CALLING today’s situation a climate emergency, the country’s Catholic bishops are appealing to everyone to commit to environmental and ecological conversion.

In a statement posted on its website, the Catholic Bishops’ Conference of the Philippines (CBCP) urged everyone to live simply, consume less, segregate waste, and avoid single-use plastics and paper.

The CBCP statement was signed by its president and the Archbishop of Davao, Romulo Valles, on July 16, 2019. It was posted on on the same day.

The “urgent call” to action, based on the principles of Laudato Si, is needed given the high poverty rate in the Philippines, the CBCP said.

(See table for the list of the 13 concrete actions laid out by CBCP.) Poverty and environmental degradation mutually reinforce each other, the CBCP said.

Laudato Si is Pope Francis’s encyclical on the environment.

‘Giant leap’

Msgr. Joseph Tan, Cebu Archdiocesan spokesperson, said that some people may find these practices hard to follow but the actions are not impossible to do.

“I don’t think it’s possible overnight, but these are small attempts that would make a giant leap for the next generation’s future. We will get there. What’s important is that we are doing something about it,” he said.

Fr. Murphy Sarsona, leader of the Archdiocesan Commission on Environmental Concern (Acec), in an interview with SunStar Cebu, said that one of the top environmental problems they will lobby against is the massive carbon emission.

“The number one cause of our situation right now is actually the massive carbon emission, both small and large-scale emission. Hopefully, our coal players would shift to renewable energy,” he said.

Centuries of emissions from coal, the CBCP said, have been “scientifically proven to be among the lead causes of the current climate degradation.”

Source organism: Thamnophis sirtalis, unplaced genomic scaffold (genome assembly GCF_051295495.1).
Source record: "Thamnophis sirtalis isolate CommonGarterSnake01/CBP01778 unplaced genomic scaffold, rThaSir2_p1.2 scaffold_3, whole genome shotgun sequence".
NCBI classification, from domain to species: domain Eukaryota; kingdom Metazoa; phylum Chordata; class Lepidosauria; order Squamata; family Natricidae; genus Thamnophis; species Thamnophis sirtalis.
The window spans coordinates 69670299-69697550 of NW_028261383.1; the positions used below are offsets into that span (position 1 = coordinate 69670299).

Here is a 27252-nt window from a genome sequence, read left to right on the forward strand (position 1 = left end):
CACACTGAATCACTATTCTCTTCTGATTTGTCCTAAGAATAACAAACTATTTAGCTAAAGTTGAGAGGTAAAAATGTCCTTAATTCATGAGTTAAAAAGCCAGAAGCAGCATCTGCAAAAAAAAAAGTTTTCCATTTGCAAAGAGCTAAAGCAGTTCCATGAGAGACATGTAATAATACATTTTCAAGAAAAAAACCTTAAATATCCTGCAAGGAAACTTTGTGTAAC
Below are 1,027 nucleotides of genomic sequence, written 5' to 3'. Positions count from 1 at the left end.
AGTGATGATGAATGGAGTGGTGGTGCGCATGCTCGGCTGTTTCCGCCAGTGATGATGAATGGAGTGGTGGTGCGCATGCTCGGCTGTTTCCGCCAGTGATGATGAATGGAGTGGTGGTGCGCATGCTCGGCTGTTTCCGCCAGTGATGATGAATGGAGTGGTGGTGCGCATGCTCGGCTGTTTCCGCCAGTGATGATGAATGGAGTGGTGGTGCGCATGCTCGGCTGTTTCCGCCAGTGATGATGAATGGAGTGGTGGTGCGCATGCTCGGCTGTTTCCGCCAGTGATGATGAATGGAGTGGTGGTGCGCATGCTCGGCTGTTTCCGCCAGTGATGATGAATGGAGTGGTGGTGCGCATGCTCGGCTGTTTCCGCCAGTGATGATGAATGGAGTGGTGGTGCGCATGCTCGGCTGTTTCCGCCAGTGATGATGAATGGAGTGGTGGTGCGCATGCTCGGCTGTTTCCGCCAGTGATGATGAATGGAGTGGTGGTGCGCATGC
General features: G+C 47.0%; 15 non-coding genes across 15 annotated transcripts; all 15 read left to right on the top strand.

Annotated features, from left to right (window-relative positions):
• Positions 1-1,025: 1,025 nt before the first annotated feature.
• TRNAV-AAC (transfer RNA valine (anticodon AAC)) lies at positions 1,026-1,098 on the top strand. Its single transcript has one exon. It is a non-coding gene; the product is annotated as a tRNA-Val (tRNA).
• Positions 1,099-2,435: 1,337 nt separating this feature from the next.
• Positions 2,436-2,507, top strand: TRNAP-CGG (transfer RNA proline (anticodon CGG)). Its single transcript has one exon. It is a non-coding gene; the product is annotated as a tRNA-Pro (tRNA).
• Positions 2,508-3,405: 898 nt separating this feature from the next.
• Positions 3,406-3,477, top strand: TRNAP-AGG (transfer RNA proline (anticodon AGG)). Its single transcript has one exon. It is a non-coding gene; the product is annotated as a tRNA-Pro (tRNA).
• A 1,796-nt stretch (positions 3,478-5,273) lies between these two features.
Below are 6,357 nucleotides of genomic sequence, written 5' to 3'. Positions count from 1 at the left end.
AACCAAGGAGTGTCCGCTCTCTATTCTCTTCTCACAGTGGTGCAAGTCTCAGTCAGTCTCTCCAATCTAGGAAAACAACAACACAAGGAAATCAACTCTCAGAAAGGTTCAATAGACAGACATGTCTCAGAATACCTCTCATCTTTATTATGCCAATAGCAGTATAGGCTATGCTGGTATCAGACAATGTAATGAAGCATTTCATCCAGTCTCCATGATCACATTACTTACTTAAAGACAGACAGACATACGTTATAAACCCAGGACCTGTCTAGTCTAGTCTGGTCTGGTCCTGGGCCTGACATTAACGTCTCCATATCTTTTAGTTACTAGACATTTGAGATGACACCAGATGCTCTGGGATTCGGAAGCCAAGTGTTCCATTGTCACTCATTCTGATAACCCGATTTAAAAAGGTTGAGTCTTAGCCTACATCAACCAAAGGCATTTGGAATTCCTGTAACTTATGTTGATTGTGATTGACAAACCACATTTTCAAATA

“Coal projects also further exacerbate the vulnerability of impoverished host communities in the Philippines already struggling to cope with the effects of the worsening climate,” the CBCP said.

Going solar

Fr. Sarsona said they are advocating the use of renewable energy as an alternative to coal energy.

“We have already entered into a commitment with a solar company to help parishes install solar power panels. Close to 30 parishes already in Visayas have installed solar panels. These include the Archdiocese of Maasin in Southern Leyte, and the Archdiocese of Tagbilaran. This Friday, we will also have the same installation in Cordova,” he said.

Archbishop Valles also urged the people to prevent and reduce biodiversity loss.

How to do this? Grow indigenous plants and trees. Expand forests through rain forestation. Resist destructive mining, dirty energy, the unbridled construction of roads and dams, as well as projects that cut into forested and protected areas.


Valles also challenged church leaders not to allow the financial resources of Catholic institutions to be invested in favor of coal- fired power plants, mining companies, and other destructive extractive projects.

Divestment from such investment portfolios must be encouraged.

Monsignor Tan said this should not be a concern for the Archdiocese of Cebu.

“Cebu hardly has investments right now. That, somehow, does not affect us here in Cebu, insofar as commitment is concerned. We rely on our local resources for our subsistence,” he said.

Valles also told church leaders to oppose any initiatives to amend the 1987 Constitution that would pose any threat to the integrity of creation, justice and peace.